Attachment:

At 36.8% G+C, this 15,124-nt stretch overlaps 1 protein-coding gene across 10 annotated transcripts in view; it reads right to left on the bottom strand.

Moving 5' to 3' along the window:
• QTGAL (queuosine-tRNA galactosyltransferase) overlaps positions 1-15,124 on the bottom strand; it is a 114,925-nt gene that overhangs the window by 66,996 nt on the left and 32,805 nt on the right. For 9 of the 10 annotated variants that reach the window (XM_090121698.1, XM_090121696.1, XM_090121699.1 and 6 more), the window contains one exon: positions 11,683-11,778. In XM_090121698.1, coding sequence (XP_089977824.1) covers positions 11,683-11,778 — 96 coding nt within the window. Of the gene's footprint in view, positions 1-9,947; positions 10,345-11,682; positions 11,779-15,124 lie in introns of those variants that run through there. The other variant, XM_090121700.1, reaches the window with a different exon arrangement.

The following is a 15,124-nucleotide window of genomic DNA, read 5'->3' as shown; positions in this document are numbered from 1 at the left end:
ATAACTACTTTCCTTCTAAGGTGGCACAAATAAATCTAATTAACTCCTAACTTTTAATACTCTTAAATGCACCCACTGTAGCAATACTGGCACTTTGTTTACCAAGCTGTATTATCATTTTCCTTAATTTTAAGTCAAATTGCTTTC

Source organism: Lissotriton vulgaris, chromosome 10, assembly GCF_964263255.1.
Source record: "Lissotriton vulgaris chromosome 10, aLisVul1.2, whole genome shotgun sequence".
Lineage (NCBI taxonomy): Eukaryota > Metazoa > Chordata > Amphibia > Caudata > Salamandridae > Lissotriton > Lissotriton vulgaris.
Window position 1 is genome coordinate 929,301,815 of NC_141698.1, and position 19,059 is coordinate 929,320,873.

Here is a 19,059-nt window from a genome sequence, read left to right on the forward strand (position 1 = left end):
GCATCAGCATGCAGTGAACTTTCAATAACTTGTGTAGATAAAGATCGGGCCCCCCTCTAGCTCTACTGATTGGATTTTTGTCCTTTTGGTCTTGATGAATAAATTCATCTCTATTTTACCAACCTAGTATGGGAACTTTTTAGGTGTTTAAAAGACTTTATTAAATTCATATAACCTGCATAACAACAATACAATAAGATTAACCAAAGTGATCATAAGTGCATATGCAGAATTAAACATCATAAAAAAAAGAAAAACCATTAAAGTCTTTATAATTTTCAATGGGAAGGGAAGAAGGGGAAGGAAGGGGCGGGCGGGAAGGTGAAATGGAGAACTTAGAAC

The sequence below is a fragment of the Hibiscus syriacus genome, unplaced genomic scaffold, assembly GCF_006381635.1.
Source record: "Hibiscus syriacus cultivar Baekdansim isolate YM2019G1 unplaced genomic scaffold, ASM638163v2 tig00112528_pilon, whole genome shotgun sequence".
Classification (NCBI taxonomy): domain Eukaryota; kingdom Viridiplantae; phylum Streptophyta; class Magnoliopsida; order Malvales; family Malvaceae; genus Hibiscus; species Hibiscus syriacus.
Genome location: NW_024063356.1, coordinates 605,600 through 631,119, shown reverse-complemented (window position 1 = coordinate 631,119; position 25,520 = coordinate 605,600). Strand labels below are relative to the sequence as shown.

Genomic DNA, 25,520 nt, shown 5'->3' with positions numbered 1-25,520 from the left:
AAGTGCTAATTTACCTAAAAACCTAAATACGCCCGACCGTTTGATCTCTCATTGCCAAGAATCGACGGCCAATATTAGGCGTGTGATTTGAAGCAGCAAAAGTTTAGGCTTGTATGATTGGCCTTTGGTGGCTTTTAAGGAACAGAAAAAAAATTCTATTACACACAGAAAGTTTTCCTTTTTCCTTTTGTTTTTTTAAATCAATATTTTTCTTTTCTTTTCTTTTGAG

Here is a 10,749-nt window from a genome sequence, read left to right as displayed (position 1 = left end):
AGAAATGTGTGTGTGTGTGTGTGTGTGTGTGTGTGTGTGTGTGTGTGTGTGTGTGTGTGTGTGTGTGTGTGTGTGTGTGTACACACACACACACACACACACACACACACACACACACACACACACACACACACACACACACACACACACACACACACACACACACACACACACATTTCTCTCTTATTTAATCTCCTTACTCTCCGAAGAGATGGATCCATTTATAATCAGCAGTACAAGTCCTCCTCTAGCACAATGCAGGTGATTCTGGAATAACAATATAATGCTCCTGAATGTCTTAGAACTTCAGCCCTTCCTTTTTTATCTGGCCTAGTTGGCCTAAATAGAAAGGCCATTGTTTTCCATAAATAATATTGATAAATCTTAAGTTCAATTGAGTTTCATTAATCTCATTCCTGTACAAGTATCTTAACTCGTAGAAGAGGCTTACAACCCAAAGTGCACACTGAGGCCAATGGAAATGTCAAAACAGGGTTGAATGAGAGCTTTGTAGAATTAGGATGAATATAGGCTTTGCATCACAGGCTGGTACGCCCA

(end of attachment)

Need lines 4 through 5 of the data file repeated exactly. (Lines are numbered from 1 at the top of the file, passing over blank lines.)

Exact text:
The following is a 15,124-nucleotide window of genomic DNA, read 5'->3' as shown; positions in this document are numbered from 1 at the left end:
ATAACTACTTTCCTTCTAAGGTGGCACAAATAAATCTAATTAACTCCTAACTTTTAATACTCTTAAATGCACCCACTGTAGCAATACTGGCACTTTGTTTACCAAGCTGTATTATCATTTTCCTTAATTTTAAGTCAAATTGCTTTC